A compelling explanation for our increasingly rigid social system is that American public education is failing poor kids. One way it does this is by stopping them from getting to college. If your parents are in the bottom quintile, you have a 19 percent chance of getting into the top quintile with a college degree—but a miserable 5 percent chance without one.
Your ZIP code can be your destiny, because poor neighborhoods tend to have bad schools, and bad schools perpetuate poverty. But the answer is not to increase spending on this failed system—nor to expand it at the kindergarten level, as proposed by Nicholas Kristof in The New York Times last week. As brave reformers like Eva Moskowitz know, the stranglehold exerted by the teachers’ unions makes it almost impossible to raise the quality of education in subprime public schools….
If you’ve begun to pack on the pounds, your doctor may recommend that you get up and move around. But a new study suggests that it’s not just your body you should be moving. Researchers have found that relocating people out of poor neighborhoods can be as effective as drugs in reducing their chances of becoming overweight and developing diabetes.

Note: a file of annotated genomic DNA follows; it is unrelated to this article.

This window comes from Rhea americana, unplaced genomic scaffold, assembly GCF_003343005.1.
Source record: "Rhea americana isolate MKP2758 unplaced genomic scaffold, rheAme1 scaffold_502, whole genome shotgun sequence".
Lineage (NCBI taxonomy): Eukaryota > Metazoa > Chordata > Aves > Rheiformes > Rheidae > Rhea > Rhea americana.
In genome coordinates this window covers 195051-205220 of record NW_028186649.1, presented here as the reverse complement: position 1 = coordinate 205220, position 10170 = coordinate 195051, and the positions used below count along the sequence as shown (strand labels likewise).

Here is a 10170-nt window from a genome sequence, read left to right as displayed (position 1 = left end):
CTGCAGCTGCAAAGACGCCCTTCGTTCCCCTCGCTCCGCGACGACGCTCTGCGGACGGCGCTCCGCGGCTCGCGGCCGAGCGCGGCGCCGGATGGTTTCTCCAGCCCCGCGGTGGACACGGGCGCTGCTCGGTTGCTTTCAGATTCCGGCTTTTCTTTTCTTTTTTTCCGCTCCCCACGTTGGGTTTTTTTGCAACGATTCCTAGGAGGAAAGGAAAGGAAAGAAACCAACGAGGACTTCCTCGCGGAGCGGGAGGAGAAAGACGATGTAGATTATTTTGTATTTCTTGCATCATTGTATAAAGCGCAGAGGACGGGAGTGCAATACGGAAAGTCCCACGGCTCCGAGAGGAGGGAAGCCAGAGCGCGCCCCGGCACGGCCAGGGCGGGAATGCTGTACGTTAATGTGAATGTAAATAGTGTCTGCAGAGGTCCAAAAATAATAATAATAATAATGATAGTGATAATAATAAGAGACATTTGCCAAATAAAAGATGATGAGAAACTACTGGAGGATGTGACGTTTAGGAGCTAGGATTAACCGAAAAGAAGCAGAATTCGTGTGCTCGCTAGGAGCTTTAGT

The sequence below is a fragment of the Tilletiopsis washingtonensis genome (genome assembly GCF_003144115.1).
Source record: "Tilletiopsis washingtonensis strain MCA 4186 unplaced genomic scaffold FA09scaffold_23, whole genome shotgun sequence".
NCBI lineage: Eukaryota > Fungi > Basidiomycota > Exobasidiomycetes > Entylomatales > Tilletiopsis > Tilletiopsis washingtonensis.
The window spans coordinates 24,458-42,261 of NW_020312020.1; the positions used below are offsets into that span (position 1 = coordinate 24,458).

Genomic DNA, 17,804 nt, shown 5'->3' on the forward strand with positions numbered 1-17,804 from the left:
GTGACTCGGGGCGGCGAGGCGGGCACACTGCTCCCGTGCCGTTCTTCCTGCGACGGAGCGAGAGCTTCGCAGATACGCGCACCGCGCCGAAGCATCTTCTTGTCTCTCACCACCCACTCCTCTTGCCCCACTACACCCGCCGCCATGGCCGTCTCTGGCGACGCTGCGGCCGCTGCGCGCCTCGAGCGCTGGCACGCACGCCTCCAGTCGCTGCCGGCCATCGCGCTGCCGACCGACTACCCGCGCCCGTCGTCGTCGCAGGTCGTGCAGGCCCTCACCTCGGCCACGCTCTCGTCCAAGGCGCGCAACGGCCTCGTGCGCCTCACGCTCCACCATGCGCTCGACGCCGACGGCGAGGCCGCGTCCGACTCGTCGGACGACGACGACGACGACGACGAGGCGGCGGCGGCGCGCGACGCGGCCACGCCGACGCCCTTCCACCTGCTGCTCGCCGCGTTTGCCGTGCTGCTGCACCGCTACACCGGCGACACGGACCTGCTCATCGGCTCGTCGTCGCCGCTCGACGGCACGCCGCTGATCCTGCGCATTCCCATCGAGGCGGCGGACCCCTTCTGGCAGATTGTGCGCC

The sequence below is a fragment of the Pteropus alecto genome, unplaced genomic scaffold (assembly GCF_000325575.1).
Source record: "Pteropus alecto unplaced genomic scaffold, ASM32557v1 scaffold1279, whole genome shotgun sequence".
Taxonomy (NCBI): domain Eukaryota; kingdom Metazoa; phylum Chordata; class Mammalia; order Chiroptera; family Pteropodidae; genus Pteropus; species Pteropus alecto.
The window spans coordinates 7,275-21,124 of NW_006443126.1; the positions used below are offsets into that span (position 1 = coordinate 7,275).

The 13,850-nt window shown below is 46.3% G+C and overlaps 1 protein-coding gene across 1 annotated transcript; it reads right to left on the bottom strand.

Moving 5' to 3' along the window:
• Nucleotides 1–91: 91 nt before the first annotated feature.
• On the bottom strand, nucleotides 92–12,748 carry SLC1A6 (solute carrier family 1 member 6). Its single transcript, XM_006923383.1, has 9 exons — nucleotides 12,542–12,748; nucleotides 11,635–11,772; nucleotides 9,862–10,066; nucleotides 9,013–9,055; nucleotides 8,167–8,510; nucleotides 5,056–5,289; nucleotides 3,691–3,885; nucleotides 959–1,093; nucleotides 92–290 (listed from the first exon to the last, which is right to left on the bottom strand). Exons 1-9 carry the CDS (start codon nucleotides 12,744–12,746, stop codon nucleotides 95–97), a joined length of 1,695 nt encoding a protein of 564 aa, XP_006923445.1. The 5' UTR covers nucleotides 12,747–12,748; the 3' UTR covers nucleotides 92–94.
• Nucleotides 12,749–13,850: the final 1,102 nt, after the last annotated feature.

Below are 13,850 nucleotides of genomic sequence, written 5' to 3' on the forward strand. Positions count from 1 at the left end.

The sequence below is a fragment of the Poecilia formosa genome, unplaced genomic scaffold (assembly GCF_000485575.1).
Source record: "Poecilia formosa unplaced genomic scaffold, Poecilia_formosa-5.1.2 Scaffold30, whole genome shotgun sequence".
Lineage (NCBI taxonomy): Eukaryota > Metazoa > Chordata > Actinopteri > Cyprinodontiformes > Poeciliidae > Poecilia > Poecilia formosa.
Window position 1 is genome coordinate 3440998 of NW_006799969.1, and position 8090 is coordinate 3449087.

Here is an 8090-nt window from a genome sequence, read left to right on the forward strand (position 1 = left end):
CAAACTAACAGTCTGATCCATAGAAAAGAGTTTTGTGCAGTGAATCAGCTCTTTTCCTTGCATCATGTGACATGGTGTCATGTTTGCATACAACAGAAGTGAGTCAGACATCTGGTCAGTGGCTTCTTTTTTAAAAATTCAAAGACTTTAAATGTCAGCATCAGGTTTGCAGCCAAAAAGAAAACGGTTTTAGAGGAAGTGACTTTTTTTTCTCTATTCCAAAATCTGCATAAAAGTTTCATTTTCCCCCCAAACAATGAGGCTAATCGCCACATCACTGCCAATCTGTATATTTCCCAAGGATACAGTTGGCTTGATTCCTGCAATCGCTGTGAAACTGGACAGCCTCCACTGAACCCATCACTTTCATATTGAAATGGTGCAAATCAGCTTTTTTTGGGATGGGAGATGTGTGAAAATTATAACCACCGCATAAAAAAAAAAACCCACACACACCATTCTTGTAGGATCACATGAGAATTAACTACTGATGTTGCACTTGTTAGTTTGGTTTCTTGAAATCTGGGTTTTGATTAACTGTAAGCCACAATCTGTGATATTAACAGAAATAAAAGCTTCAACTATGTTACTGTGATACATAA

The idea that neighborhoods have subtle but powerful effects on our health goes back at least to the 1920s, says Jens Ludwig, a sociologist at the University of Chicago Law School. “This question is one that I have been personally very interested in for a long time, partly because I live here on the South Side of Chicago [where] there are massive disparities in people’s life outcomes and well-being.” But how to tease apart the causes?
“Consider two low-income African-American 50-year-old women in Chicago,” Ludwig says. “One lives in Hyde Park,” an integrated middle-class neighborhood, “and the other lives in Washington Park,” a nearby but extremely poor and racially segregated neighborhood. “We see that the woman living in Hyde Park has better health,” Ludwig says, but is that due to the neighborhoods themselves or some difference between the women that led them to choose where to live? The only way to sort out cause and effect is to do a randomized trial, moving people around between neighborhoods and tracking their health over several years.
That is what the U.S. Department of Housing and Urban Development (HUD) did, and a team led by Ludwig has been analyzing the results. In an attempt to suss out a link between education, employment, and neighborhoods, HUD recruited 4,498 volunteers from 1994 to 1998 living in public housing in cities across the country and randomly assigned them to one of three groups. The first group received rent vouchers that enabled them to move to middle-class neighborhoods—defined as having less than 10% of residents with incomes below the poverty threshold. The second group received the same vouchers to help with rent but stayed in the same neighborhoods. And the third group was a control that received no vouchers and stayed put. Researchers checked on everyone’s health at the start of the experiment and again between 2008 and 2010, measuring data such as height, weight, and the amount of hemoglobin in the blood bonded to sugar molecules, which is a diabetes indicator.